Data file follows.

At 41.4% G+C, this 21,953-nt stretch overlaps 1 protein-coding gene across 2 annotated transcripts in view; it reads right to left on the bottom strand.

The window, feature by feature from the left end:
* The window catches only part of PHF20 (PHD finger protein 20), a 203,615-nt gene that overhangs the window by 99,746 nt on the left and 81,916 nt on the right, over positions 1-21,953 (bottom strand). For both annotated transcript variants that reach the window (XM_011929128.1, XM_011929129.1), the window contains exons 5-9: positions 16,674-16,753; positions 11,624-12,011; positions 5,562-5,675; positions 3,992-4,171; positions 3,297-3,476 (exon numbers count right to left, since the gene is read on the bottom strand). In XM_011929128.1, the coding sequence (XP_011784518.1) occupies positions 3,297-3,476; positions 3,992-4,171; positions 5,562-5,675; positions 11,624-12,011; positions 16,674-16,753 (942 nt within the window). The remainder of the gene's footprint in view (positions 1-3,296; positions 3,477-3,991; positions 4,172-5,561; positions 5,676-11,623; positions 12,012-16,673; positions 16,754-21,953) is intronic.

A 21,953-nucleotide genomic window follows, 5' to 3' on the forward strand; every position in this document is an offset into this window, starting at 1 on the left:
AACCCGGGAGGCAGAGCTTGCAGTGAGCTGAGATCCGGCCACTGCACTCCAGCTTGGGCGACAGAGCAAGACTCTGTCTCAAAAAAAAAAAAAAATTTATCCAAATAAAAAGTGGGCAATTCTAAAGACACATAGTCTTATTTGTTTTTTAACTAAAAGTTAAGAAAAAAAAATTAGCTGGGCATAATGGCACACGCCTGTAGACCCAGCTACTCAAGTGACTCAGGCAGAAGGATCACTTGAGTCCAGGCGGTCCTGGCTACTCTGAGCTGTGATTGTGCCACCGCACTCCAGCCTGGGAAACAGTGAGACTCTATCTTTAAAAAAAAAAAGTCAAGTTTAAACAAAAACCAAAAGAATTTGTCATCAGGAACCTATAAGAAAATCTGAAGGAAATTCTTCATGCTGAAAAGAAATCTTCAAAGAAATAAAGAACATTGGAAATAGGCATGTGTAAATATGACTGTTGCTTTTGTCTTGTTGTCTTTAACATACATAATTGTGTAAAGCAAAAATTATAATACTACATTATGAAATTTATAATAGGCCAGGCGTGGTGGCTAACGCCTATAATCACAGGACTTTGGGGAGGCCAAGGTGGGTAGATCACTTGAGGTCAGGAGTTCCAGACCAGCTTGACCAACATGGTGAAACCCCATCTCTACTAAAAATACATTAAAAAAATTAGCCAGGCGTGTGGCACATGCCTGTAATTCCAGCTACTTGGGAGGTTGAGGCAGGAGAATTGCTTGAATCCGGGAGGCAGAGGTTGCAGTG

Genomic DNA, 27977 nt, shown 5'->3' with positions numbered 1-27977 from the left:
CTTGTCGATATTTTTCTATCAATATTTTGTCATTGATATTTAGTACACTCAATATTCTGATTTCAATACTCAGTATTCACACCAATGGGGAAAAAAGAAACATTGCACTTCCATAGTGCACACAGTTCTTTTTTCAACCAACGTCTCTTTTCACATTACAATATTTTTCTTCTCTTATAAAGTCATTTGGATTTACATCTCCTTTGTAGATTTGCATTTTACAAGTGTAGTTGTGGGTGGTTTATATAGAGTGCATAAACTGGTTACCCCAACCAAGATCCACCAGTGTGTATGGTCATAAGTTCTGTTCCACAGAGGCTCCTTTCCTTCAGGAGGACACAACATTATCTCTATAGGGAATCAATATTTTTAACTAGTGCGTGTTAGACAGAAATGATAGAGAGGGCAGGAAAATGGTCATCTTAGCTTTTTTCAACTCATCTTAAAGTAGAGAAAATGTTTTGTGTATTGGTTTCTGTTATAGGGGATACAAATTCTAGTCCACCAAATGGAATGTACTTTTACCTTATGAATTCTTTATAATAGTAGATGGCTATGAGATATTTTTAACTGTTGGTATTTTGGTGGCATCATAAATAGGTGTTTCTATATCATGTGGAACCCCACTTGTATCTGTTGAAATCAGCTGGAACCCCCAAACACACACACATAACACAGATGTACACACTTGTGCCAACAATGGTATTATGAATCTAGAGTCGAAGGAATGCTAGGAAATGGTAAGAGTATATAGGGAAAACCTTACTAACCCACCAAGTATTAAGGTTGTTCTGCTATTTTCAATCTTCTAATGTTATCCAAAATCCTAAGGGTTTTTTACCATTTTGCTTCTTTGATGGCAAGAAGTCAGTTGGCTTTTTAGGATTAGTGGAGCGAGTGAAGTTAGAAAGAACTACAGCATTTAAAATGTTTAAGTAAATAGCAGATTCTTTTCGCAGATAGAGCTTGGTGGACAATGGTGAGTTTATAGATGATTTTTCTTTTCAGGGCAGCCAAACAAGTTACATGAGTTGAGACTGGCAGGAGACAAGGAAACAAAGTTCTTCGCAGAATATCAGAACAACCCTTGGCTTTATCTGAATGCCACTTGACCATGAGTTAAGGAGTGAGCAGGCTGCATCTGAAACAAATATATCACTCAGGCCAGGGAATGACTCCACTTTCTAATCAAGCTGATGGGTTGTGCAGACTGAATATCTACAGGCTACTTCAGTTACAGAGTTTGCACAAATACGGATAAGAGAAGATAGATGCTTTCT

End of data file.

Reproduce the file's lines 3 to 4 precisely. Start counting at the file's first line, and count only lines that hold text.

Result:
* The window catches only part of PHF20 (PHD finger protein 20), a 203,615-nt gene that overhangs the window by 99,746 nt on the left and 81,916 nt on the right, over positions 1-21,953 (bottom strand). For both annotated transcript variants that reach the window (XM_011929128.1, XM_011929129.1), the window contains exons 5-9: positions 16,674-16,753; positions 11,624-12,011; positions 5,562-5,675; positions 3,992-4,171; positions 3,297-3,476 (exon numbers count right to left, since the gene is read on the bottom strand). In XM_011929128.1, the coding sequence (XP_011784518.1) occupies positions 3,297-3,476; positions 3,992-4,171; positions 5,562-5,675; positions 11,624-12,011; positions 16,674-16,753 (942 nt within the window). The remainder of the gene's footprint in view (positions 1-3,296; positions 3,477-3,991; positions 4,172-5,561; positions 5,676-11,623; positions 12,012-16,673; positions 16,754-21,953) is intronic.

A 21,953-nucleotide genomic window follows, 5' to 3' on the forward strand; every position in this document is an offset into this window, starting at 1 on the left: